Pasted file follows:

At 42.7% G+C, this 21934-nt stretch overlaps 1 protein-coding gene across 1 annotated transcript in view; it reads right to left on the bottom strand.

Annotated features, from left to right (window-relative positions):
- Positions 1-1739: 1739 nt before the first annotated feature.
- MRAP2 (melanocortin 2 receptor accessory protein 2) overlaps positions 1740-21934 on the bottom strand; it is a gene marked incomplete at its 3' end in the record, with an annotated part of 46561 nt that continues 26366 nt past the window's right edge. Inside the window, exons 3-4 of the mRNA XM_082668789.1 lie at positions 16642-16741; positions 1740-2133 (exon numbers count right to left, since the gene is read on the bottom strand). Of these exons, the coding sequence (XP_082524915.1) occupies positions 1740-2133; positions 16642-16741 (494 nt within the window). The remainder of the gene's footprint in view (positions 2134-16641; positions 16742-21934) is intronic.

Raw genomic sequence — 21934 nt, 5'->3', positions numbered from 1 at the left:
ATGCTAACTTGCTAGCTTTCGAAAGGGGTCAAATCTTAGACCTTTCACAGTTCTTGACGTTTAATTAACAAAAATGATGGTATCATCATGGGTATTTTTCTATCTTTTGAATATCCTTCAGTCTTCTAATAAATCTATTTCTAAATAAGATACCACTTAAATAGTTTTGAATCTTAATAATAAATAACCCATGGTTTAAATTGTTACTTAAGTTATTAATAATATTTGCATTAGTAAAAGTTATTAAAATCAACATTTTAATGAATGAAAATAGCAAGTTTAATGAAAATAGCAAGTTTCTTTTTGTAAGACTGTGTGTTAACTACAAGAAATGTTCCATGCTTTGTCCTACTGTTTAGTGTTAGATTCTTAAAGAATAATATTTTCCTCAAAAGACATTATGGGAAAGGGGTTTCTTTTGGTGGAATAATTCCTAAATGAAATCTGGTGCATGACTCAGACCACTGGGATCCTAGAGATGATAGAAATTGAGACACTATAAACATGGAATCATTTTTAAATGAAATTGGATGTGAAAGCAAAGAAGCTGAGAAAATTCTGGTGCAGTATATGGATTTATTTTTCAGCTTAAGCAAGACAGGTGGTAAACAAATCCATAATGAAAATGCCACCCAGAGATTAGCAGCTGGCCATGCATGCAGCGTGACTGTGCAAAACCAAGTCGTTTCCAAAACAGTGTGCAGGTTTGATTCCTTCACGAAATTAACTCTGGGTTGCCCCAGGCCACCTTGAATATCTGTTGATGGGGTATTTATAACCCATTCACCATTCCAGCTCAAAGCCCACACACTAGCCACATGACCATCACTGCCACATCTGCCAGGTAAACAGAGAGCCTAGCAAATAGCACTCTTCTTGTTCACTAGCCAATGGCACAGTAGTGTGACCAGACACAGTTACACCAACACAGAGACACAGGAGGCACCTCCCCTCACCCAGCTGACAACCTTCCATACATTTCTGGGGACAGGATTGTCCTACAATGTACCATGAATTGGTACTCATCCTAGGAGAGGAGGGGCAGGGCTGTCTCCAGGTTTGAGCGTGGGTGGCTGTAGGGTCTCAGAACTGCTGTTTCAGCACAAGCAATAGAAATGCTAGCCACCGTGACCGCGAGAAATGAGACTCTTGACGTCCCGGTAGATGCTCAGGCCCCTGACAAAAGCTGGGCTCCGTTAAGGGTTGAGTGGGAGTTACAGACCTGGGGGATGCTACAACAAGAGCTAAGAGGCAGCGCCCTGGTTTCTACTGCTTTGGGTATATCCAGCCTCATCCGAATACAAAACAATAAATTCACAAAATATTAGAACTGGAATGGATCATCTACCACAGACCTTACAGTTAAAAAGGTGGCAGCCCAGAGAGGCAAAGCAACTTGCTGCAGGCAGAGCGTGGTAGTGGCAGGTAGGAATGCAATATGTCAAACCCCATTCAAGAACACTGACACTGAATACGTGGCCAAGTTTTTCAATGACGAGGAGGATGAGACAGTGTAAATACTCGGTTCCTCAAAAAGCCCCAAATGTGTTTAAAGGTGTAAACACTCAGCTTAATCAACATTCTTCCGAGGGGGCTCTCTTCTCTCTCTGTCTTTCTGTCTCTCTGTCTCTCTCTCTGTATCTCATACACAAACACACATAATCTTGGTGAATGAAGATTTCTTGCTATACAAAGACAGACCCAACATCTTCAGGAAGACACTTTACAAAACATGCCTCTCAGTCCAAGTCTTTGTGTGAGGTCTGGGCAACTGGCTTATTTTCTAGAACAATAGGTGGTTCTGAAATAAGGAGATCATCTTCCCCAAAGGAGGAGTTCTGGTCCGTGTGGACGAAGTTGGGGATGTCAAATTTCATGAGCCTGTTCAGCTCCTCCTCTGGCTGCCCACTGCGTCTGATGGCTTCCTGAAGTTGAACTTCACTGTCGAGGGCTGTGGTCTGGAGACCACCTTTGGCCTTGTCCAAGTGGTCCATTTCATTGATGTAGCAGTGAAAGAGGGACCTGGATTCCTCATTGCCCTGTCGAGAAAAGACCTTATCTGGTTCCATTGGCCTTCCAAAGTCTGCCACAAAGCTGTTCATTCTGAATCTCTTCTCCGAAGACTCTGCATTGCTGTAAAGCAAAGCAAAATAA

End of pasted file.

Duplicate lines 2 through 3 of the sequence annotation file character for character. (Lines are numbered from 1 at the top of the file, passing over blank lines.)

Annotated features, from left to right (window-relative positions):
- Positions 1-1739: 1739 nt before the first annotated feature.